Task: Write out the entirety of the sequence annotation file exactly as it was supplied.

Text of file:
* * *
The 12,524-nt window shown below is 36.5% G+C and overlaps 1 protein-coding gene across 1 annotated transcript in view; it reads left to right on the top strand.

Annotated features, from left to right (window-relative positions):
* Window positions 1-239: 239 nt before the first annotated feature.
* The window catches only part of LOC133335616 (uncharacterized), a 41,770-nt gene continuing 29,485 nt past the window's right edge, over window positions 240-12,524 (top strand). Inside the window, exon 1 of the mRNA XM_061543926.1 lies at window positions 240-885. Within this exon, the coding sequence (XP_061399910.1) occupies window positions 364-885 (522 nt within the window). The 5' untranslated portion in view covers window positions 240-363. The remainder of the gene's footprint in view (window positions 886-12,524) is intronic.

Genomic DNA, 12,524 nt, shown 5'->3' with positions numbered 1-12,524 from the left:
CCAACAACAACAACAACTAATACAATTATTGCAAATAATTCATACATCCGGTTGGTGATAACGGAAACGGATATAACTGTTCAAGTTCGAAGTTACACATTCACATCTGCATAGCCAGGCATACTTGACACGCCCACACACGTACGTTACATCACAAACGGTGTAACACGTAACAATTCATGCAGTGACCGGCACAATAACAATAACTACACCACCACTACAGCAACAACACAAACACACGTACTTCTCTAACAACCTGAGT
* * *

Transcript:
The 12,524-nt window shown below is 36.5% G+C and overlaps 1 protein-coding gene across 1 annotated transcript in view; it reads left to right on the top strand.

Annotated features, from left to right (window-relative positions):
* Window positions 1-239: 239 nt before the first annotated feature.
* The window catches only part of LOC133335616 (uncharacterized), a 41,770-nt gene continuing 29,485 nt past the window's right edge, over window positions 240-12,524 (top strand). Inside the window, exon 1 of the mRNA XM_061543926.1 lies at window positions 240-885. Within this exon, the coding sequence (XP_061399910.1) occupies window positions 364-885 (522 nt within the window). The 5' untranslated portion in view covers window positions 240-363. The remainder of the gene's footprint in view (window positions 886-12,524) is intronic.

Genomic DNA, 12,524 nt, shown 5'->3' with positions numbered 1-12,524 from the left:
CCAACAACAACAACAACTAATACAATTATTGCAAATAATTCATACATCCGGTTGGTGATAACGGAAACGGATATAACTGTTCAAGTTCGAAGTTACACATTCACATCTGCATAGCCAGGCATACTTGACACGCCCACACACGTACGTTACATCACAAACGGTGTAACACGTAACAATTCATGCAGTGACCGGCACAATAACAATAACTACACCACCACTACAGCAACAACACAAACACACGTACTTCTCTAACAACCTGAGT